After returning to Sweden, I started work at Saab Aircraft Co. Here computers were an essential tool (but I had a colleague who performed Monte Carlo simulations using a desk calculator and a table of random numbers). I became familiar with Saab's internally developed computers D21 and D22. Again, the modus operandi was to submit a job (in this case a punched paper tape) in a pidgeon hole in the computer center. A funny thing happened when my colleague Johnny Andersson pointed out to senior management that all the secrets of Swedish national defense systems lay unprotected in the form of paper tapes in the pidgeon holes. He was issued a personal locked metal box to safeguard his tapes - but all the other tapes lay as unprotected as before!
After moving to Swedish Space Corp. in 1970, I suffered a 10-year period of abstinence from computers. There were some programmable calculators. One was the Olivetti Programma. It could be programmed, but the program must be saved on a magnetic card before the calculator was turned off. A few years later we got a HP-9800 (I forget which model) which could save instructions. I did not work with any of them. Later I bought myself a programmable HP-67 handheld calculator but just used it as a hobby. Around this time I was mightily impressed when a colleague began to develop and run programs on a large computer in downtown Stockholm remotely from his office.
When the Commodore 64 became available in 1983, I started playing with it at home. You could find listings of different simple games in magazines and enter them by typing. The language was Basic. (Programming guru Edsger Dijkstra had this opinion of Basic: "It is practically impossible to teach good programming style to students that have had prior exposure to BASIC; as potential programmers they are mentally mutilated beyond hope of regeneration", no doubt referring to the GOTO, PEEK and POKE commands. Knuth's attitude was slightly more permissive, at least with regard to GOTO.)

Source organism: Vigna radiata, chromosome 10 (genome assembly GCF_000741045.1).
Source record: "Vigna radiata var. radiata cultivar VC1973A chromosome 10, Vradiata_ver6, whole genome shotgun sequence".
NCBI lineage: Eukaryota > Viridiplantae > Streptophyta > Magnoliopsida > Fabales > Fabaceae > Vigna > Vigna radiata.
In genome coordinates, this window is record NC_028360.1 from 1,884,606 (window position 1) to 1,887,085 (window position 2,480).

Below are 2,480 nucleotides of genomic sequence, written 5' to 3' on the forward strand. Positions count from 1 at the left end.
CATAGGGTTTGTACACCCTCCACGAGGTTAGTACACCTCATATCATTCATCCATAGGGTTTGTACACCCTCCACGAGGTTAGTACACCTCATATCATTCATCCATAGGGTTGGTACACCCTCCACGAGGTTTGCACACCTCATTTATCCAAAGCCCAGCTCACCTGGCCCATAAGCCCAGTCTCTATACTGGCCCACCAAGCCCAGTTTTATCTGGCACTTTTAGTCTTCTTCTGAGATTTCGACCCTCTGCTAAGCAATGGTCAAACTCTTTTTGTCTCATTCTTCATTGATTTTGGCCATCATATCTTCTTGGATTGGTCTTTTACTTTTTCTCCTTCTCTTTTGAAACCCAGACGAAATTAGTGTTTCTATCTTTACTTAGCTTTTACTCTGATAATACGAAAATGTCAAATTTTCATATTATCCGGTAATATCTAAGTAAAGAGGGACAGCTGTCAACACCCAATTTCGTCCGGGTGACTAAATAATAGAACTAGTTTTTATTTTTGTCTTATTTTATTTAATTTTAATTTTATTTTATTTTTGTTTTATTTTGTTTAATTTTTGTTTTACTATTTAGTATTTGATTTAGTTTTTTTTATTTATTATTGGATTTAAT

When we acquired a state-of-the-art Image Analysis System based on an Interdata 8-32 in 1979, my enthusiasm for serious programming was revived. Finally, I had access to a computer with immediate turnaround. (Actually, compilation and linking of a program could take as much as 15 minutes.) I was a bachelor, so there was nothing to prevent me from working late and over weekends. The computer language was Fortran 77, and the software we had to modify and improve was pure "spaghetti code". Still, those were exciting times, as we pioneered the use of satellite images and the use of computers in visualizing data. See details. I also used the Interdata to program an economic model developed by Klas Änggård for the evaluation of different financial scenarios when we set up our daughter company Satellitbild in Kiruna. It was written in Fortran.